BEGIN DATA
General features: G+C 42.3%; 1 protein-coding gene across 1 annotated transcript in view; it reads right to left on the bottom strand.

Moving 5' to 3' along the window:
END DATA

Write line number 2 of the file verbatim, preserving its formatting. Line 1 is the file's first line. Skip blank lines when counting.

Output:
Moving 5' to 3' along the window: